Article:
A Rhapsody in Old Bohemia.

According to the dictionary Rhapsody means –

  1. Music. an instrumental composition irregular in form and suggestive of improvisation
  2. An ecstatic expression of feeling or enthusiasm.
  3. An epic poem, or a part of such a poem, as a book of the Iliad, suitable for recitation at one time.

For this post I’m going for meaning number 2, as I do get ecstatic and enthused about Cesky Krumlov.

Czech Pilsner beer is the best in the world. Little wonder, it was the Czechs who invented it in the town that bears it’s name (Plzen) and it’s amazingly cheap to buy here. But there are lots of reasons for visiting the Czech Republic other than for their magnificent amber Pilsner…..although that alone is reason enough.

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Most tourists when visiting the Czech Republic make a bee line for Prague and understandably so. It is the capital after all and has so much history and a whole heap of tourist sights including the castle and the Charles Bridge….and a really good tram network.
But I want to talk about another town in the south west of the country….Cesky Krumlov in the heart of southern Bohemia. It has all the history (built in the 1200’s) and architecture of Prague, on a smaller scale (population a little over thirteen thousand)….and a fairytale castle high on a hill overlooking the old town below – wrapped in the protective embrace of the Vltava river, which almost encircles it. It is compact, scenic and very walkable. It’s a gorgeous place, has UNESCO World heritage protection and has a lively arts and literature scene, which is to be the focus of this post.
We were very fortunate to meet with and stay in the home of Chilean born – Czech resident – writer Jorge Zuniga Pavlov – author of “La Casa Blů: historias del bajomundo latinoamericano” (Blue House: stories of Latin American Underworld). And “Stěhování a jiné po(c)hyby” – (Moving and other stories) – A selection of stories (some autobiographical) about how Prague was moved by the affect of communism on Chilean emigrants escaping from the agony of Pinochet’s dictatorship. But also about Prague in the nineties. Stories from the environment of the Chilean community in Paris. Stories about returning to the ocean and returns to Prague, traveling, meeting and passing.

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Jorge is one of the most welcoming, helpful, generous and humanitarian people I have ever met. I’m very proud and privileged to be able to call him a friend. He’s also a champion of literature….he has been very active in the promotion of writers and their work. Since 2014 he has been opening his home (Litera Krumlov) as a venue for writers to visit and read excerpts of their work to an eager and appreciative audience. There’s a bit of a tradition where authors who perform at his home sign in on the wall of the main room with their name and date.

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Writers and artists are also accommodated in his “Writers Residence” – where we stayed for the week – a lovely airy room on the lower floor of his historic home – built in the 1500’s. In fact as I write this, he tells me that he has Two Czech poets staying in the Writers Residence at the moment. His home is built on a hillside above, and overlooking, a bend in the Vltava river. It has two floors rising up from street level and another two lower floors – down the slope toward the river. It’s a quirky, wonderful old house with it’s own cave-cellar and a bathroom with walls made of books and wine bottles. The exterior walls of the house are over two feet thick and keep the house warm in the harsh Czech winters and cool in the summer.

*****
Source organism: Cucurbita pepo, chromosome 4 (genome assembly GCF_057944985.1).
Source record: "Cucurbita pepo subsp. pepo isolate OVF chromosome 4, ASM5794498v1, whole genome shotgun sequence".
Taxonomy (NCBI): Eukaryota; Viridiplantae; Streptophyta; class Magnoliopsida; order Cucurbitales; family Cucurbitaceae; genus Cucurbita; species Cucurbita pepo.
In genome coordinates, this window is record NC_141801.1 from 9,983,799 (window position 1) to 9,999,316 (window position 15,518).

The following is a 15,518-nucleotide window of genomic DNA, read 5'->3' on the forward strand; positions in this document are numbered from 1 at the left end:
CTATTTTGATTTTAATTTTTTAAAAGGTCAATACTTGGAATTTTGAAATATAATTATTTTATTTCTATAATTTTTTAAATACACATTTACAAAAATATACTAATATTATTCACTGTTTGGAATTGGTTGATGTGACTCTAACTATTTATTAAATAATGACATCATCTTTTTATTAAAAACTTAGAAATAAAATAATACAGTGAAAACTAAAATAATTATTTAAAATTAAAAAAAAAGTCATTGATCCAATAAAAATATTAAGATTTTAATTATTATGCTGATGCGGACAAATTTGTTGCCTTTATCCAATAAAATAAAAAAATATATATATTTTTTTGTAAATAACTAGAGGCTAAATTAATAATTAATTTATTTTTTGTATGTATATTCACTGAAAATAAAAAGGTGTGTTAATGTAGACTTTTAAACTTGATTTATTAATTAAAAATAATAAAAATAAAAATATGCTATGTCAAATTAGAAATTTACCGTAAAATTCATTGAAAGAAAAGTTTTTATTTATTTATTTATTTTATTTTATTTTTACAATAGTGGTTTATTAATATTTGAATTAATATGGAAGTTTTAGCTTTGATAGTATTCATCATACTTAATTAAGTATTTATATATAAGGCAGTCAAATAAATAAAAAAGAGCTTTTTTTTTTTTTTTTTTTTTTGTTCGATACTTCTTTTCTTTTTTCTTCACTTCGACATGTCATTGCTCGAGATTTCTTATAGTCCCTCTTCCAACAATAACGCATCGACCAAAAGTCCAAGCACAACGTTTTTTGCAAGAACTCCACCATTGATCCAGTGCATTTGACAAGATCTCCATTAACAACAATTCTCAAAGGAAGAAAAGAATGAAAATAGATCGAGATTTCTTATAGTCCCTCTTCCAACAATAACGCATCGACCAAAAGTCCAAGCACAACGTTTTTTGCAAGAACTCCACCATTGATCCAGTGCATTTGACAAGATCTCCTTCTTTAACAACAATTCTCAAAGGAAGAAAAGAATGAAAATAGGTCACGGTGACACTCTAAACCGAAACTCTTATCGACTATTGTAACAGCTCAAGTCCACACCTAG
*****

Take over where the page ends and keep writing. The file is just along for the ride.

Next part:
Jorge is not only a writer and promoter of literature, he’s also a wonderful baker of bread which he served us fresh, daily at breakfast time. Just one of many items of food on our overloaded breakfast table. Like I said before he is a very generous man.
Under Jorge’s guidance we explored the “Arts” side of Cesky Krumlov.

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Firstly we’ll explore theatrical productions. Up the hill behind Jorge’s home is the castle garden. Formal gardens with fountains similar to those you’ll find in the grounds of most european stately homes, but uniquely here there is also an outdoor revolving theatre. Usually with revolving theatres it’s the stage that turns to reveal a new scene. Not here. In the castle gardens theatre it’s the audience who are seated on a giant turn-table. As each act unfolds, the audience are turned to face another part of the garden – another scene. It’s certainly a talking point and one to tick off anyones literary list. For more information about the theatre and the shows it puts on see link – https://www.otacivehlediste.cz/?&lang=en

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Speaking of theatres, there is also a Baroque theatre inside Krumlov Castle with a full set of scenery, props and costumes from the era. The decor inside the castle is a trip back in artistic time dating from the 1400’s in some parts and 16th, 18th and 19th century in others. It’s worth a visit.
https://www.zamek-ceskykrumlov.cz/en/about

The castle courtyard features a very ornate pink coloured tower.

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One of the claims to fame of the castle is that they have always kept bears in the castle moat….yes, bears. It’s a dry moat by the way…the bears aren’t swimming. It’s traditional and draws the tourists, but myself I’m not happy seeing animals in captivity. It was the only downside, for me, about the castle tour.